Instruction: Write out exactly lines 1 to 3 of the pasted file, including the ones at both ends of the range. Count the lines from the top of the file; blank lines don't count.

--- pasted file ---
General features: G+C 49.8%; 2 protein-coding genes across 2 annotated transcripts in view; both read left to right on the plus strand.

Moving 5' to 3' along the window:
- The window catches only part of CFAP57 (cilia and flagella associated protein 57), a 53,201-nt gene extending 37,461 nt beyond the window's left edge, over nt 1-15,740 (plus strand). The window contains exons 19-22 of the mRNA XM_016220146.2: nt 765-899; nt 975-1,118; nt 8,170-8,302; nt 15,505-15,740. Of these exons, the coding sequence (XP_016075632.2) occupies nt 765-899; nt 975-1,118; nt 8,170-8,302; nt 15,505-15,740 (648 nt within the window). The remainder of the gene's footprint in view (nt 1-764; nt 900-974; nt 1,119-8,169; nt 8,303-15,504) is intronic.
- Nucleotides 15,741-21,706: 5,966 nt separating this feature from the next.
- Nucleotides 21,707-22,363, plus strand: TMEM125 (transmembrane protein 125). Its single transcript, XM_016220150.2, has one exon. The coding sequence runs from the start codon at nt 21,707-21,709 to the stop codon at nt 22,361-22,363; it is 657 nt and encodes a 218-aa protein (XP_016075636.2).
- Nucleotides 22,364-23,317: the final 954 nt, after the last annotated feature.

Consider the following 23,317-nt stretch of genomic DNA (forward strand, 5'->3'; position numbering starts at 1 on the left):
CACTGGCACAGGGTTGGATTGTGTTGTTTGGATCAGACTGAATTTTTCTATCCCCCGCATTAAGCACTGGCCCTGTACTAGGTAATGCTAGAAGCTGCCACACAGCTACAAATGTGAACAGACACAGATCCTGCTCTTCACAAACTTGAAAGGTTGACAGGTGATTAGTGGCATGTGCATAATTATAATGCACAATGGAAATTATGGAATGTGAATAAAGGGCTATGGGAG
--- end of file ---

General features: G+C 49.8%; 2 protein-coding genes across 2 annotated transcripts in view; both read left to right on the plus strand.

Moving 5' to 3' along the window:
- The window catches only part of CFAP57 (cilia and flagella associated protein 57), a 53,201-nt gene extending 37,461 nt beyond the window's left edge, over nt 1-15,740 (plus strand). The window contains exons 19-22 of the mRNA XM_016220146.2: nt 765-899; nt 975-1,118; nt 8,170-8,302; nt 15,505-15,740. Of these exons, the coding sequence (XP_016075632.2) occupies nt 765-899; nt 975-1,118; nt 8,170-8,302; nt 15,505-15,740 (648 nt within the window). The remainder of the gene's footprint in view (nt 1-764; nt 900-974; nt 1,119-8,169; nt 8,303-15,504) is intronic.